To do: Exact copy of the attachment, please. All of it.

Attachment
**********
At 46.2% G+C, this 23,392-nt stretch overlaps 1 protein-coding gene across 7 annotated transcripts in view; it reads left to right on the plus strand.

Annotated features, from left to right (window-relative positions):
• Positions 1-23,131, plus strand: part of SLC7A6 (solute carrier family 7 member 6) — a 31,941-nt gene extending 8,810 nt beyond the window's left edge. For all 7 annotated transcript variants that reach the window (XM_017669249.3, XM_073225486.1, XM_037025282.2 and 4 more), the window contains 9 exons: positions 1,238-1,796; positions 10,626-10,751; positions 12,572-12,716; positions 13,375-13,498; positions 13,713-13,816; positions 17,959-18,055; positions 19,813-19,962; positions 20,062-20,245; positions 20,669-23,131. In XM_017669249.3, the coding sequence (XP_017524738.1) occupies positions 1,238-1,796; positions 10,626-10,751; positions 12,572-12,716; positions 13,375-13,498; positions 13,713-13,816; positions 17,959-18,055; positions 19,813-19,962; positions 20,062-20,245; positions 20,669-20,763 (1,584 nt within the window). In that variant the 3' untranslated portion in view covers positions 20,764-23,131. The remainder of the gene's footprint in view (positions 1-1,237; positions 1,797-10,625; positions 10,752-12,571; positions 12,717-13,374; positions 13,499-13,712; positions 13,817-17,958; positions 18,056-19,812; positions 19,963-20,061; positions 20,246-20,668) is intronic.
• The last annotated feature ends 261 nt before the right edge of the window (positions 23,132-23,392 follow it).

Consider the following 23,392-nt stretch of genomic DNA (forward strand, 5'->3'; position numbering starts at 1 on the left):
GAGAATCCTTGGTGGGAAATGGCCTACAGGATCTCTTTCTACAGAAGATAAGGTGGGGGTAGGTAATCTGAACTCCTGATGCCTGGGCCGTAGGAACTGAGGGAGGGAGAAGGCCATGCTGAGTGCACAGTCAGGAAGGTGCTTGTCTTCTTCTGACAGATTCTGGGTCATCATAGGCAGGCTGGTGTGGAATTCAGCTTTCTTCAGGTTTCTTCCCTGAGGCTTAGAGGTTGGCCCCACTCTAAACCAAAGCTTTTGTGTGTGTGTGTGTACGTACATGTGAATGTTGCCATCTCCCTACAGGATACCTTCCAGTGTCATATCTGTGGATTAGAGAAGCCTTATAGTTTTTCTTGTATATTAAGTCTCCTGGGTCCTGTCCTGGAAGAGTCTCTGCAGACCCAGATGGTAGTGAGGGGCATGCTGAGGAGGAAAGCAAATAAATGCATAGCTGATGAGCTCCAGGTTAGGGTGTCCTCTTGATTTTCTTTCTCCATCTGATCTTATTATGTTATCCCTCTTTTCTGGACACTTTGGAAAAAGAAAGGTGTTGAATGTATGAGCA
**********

At 46.2% G+C, this 23,392-nt stretch overlaps 1 protein-coding gene across 7 annotated transcripts in view; it reads left to right on the plus strand.

Annotated features, from left to right (window-relative positions):
• Positions 1-23,131, plus strand: part of SLC7A6 (solute carrier family 7 member 6) — a 31,941-nt gene extending 8,810 nt beyond the window's left edge. For all 7 annotated transcript variants that reach the window (XM_017669249.3, XM_073225486.1, XM_037025282.2 and 4 more), the window contains 9 exons: positions 1,238-1,796; positions 10,626-10,751; positions 12,572-12,716; positions 13,375-13,498; positions 13,713-13,816; positions 17,959-18,055; positions 19,813-19,962; positions 20,062-20,245; positions 20,669-23,131. In XM_017669249.3, the coding sequence (XP_017524738.1) occupies positions 1,238-1,796; positions 10,626-10,751; positions 12,572-12,716; positions 13,375-13,498; positions 13,713-13,816; positions 17,959-18,055; positions 19,813-19,962; positions 20,062-20,245; positions 20,669-20,763 (1,584 nt within the window). In that variant the 3' untranslated portion in view covers positions 20,764-23,131. The remainder of the gene's footprint in view (positions 1-1,237; positions 1,797-10,625; positions 10,752-12,571; positions 12,717-13,374; positions 13,499-13,712; positions 13,817-17,958; positions 18,056-19,812; positions 19,963-20,061; positions 20,246-20,668) is intronic.
• The last annotated feature ends 261 nt before the right edge of the window (positions 23,132-23,392 follow it).

Consider the following 23,392-nt stretch of genomic DNA (forward strand, 5'->3'; position numbering starts at 1 on the left):
GAGAATCCTTGGTGGGAAATGGCCTACAGGATCTCTTTCTACAGAAGATAAGGTGGGGGTAGGTAATCTGAACTCCTGATGCCTGGGCCGTAGGAACTGAGGGAGGGAGAAGGCCATGCTGAGTGCACAGTCAGGAAGGTGCTTGTCTTCTTCTGACAGATTCTGGGTCATCATAGGCAGGCTGGTGTGGAATTCAGCTTTCTTCAGGTTTCTTCCCTGAGGCTTAGAGGTTGGCCCCACTCTAAACCAAAGCTTTTGTGTGTGTGTGTGTACGTACATGTGAATGTTGCCATCTCCCTACAGGATACCTTCCAGTGTCATATCTGTGGATTAGAGAAGCCTTATAGTTTTTCTTGTATATTAAGTCTCCTGGGTCCTGTCCTGGAAGAGTCTCTGCAGACCCAGATGGTAGTGAGGGGCATGCTGAGGAGGAAAGCAAATAAATGCATAGCTGATGAGCTCCAGGTTAGGGTGTCCTCTTGATTTTCTTTCTCCATCTGATCTTATTATGTTATCCCTCTTTTCTGGACACTTTGGAAAAAGAAAGGTGTTGAATGTATGAGCA